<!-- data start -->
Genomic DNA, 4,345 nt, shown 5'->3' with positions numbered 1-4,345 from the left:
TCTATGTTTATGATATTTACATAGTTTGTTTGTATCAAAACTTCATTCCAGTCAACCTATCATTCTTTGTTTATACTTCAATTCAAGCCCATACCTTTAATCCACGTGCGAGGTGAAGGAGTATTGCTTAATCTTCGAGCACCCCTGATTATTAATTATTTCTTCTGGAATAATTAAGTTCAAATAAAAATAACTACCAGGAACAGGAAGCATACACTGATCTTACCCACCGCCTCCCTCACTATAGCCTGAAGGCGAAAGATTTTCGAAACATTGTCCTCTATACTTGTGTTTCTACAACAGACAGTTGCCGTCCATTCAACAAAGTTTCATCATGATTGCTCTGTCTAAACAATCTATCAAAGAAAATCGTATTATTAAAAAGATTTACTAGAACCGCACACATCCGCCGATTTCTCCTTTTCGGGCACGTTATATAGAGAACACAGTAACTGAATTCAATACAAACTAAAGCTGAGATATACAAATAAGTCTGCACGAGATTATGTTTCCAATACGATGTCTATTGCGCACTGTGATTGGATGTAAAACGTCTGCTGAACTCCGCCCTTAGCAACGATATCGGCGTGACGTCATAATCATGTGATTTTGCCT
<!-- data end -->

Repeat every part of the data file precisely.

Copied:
Genomic DNA, 4,345 nt, shown 5'->3' with positions numbered 1-4,345 from the left:
TCTATGTTTATGATATTTACATAGTTTGTTTGTATCAAAACTTCATTCCAGTCAACCTATCATTCTTTGTTTATACTTCAATTCAAGCCCATACCTTTAATCCACGTGCGAGGTGAAGGAGTATTGCTTAATCTTCGAGCACCCCTGATTATTAATTATTTCTTCTGGAATAATTAAGTTCAAATAAAAATAACTACCAGGAACAGGAAGCATACACTGATCTTACCCACCGCCTCCCTCACTATAGCCTGAAGGCGAAAGATTTTCGAAACATTGTCCTCTATACTTGTGTTTCTACAACAGACAGTTGCCGTCCATTCAACAAAGTTTCATCATGATTGCTCTGTCTAAACAATCTATCAAAGAAAATCGTATTATTAAAAAGATTTACTAGAACCGCACACATCCGCCGATTTCTCCTTTTCGGGCACGTTATATAGAGAACACAGTAACTGAATTCAATACAAACTAAAGCTGAGATATACAAATAAGTCTGCACGAGATTATGTTTCCAATACGATGTCTATTGCGCACTGTGATTGGATGTAAAACGTCTGCTGAACTCCGCCCTTAGCAACGATATCGGCGTGACGTCATAATCATGTGATTTTGCCT